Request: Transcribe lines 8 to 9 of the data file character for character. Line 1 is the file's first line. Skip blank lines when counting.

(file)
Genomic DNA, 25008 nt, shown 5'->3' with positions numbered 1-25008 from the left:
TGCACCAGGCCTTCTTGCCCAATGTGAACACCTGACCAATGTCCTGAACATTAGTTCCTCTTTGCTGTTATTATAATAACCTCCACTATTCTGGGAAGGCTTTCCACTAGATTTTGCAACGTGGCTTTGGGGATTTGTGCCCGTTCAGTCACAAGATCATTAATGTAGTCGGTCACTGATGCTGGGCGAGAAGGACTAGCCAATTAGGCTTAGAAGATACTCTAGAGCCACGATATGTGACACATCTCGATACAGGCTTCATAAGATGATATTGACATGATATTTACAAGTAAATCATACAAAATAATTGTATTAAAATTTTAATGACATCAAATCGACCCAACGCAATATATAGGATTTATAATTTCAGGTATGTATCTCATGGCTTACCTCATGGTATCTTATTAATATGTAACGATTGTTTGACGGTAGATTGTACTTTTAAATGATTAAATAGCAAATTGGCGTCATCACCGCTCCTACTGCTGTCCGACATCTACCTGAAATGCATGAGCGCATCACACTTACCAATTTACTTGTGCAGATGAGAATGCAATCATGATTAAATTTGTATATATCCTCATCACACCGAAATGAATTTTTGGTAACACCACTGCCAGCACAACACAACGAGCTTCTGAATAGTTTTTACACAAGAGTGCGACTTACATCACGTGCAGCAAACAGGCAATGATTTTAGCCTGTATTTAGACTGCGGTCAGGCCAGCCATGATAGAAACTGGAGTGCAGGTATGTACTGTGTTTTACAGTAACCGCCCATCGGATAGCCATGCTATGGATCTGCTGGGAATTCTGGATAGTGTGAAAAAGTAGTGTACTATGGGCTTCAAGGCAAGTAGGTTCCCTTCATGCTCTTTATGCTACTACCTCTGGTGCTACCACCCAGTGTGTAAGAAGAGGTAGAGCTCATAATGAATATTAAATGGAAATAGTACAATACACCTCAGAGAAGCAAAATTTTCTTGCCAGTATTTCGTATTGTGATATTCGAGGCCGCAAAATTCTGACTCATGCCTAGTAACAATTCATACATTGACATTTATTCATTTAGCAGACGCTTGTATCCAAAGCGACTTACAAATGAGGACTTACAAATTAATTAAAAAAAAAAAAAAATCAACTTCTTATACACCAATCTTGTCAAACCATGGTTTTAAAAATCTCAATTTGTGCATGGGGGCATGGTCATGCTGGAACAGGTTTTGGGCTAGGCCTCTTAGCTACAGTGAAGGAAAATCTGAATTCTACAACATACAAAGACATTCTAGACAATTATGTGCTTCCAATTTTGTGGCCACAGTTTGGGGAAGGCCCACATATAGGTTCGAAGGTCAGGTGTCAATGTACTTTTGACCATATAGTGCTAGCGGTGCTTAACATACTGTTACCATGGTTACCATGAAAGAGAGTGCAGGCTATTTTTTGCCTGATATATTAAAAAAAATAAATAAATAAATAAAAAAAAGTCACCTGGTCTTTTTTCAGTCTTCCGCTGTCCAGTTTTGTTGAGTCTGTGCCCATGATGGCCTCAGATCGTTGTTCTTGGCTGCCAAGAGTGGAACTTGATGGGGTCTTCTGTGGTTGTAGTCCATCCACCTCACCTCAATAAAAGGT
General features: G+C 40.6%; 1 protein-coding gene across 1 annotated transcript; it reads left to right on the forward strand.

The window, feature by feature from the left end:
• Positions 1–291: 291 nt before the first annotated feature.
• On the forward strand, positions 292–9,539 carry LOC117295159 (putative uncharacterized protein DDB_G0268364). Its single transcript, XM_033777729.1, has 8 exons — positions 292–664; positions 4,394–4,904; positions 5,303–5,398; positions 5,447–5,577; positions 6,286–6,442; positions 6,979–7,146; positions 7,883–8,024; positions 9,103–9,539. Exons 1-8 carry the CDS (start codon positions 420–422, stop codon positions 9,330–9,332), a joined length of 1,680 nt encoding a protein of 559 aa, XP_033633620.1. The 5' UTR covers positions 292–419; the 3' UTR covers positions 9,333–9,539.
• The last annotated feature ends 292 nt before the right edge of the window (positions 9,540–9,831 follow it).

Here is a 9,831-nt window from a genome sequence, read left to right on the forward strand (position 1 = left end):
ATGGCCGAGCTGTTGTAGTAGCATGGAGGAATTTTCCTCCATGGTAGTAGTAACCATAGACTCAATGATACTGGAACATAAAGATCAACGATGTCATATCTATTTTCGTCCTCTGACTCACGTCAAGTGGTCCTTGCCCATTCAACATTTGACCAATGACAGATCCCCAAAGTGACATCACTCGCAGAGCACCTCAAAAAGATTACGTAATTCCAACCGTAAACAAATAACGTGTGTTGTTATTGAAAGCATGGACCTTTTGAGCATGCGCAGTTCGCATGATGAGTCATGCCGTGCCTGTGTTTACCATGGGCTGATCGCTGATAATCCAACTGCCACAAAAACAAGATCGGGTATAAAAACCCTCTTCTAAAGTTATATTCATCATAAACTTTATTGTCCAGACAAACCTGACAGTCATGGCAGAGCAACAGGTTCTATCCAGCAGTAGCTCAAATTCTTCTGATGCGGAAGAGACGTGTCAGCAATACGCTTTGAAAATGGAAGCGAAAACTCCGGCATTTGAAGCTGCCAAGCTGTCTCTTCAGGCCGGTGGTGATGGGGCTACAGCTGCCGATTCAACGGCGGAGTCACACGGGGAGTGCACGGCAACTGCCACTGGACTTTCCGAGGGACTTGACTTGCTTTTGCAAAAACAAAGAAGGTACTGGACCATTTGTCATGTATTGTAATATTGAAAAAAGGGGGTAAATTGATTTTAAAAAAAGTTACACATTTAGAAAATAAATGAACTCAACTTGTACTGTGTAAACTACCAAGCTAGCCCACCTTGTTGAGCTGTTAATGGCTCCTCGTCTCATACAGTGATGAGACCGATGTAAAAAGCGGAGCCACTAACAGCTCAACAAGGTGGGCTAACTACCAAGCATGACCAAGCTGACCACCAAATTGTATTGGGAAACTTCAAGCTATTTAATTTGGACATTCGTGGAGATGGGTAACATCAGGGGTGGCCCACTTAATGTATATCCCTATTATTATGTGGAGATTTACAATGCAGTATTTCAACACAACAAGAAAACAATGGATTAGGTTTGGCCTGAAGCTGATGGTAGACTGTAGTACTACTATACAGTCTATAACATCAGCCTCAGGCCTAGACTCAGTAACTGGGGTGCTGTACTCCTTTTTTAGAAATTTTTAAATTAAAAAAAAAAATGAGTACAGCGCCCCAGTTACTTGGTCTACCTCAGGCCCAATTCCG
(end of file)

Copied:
Here is a 9,831-nt window from a genome sequence, read left to right on the forward strand (position 1 = left end):
ATGGCCGAGCTGTTGTAGTAGCATGGAGGAATTTTCCTCCATGGTAGTAGTAACCATAGACTCAATGATACTGGAACATAAAGATCAACGATGTCATATCTATTTTCGTCCTCTGACTCACGTCAAGTGGTCCTTGCCCATTCAACATTTGACCAATGACAGATCCCCAAAGTGACATCACTCGCAGAGCACCTCAAAAAGATTACGTAATTCCAACCGTAAACAAATAACGTGTGTTGTTATTGAAAGCATGGACCTTTTGAGCATGCGCAGTTCGCATGATGAGTCATGCCGTGCCTGTGTTTACCATGGGCTGATCGCTGATAATCCAACTGCCACAAAAACAAGATCGGGTATAAAAACCCTCTTCTAAAGTTATATTCATCATAAACTTTATTGTCCAGACAAACCTGACAGTCATGGCAGAGCAACAGGTTCTATCCAGCAGTAGCTCAAATTCTTCTGATGCGGAAGAGACGTGTCAGCAATACGCTTTGAAAATGGAAGCGAAAACTCCGGCATTTGAAGCTGCCAAGCTGTCTCTTCAGGCCGGTGGTGATGGGGCTACAGCTGCCGATTCAACGGCGGAGTCACACGGGGAGTGCACGGCAACTGCCACTGGACTTTCCGAGGGACTTGACTTGCTTTTGCAAAAACAAAGAAGGTACTGGACCATTTGTCATGTATTGTAATATTGAAAAAAGGGGGTAAATTGATTTTAAAAAAAGTTACACATTTAGAAAATAAATGAACTCAACTTGTACTGTGTAAACTACCAAGCTAGCCCACCTTGTTGAGCTGTTAATGGCTCCTCGTCTCATACAGTGATGAGACCGATGTAAAAAGCGGAGCCACTAACAGCTCAACAAGGTGGGCTAACTACCAAGCATGACCAAGCTGACCACCAAATTGTATTGGGAAACTTCAAGCTATTTAATTTGGACATTCGTGGAGATGGGTAACATCAGGGGTGGCCCACTTAATGTATATCCCTATTATTATGTGGAGATTTACAATGCAGTATTTCAACACAACAAGAAAACAATGGATTAGGTTTGGCCTGAAGCTGATGGTAGACTGTAGTACTACTATACAGTCTATAACATCAGCCTCAGGCCTAGACTCAGTAACTGGGGTGCTGTACTCCTTTTTTAGAAATTTTTAAATTAAAAAAAAAAATGAGTACAGCGCCCCAGTTACTTGGTCTACCTCAGGCCCAATTCCG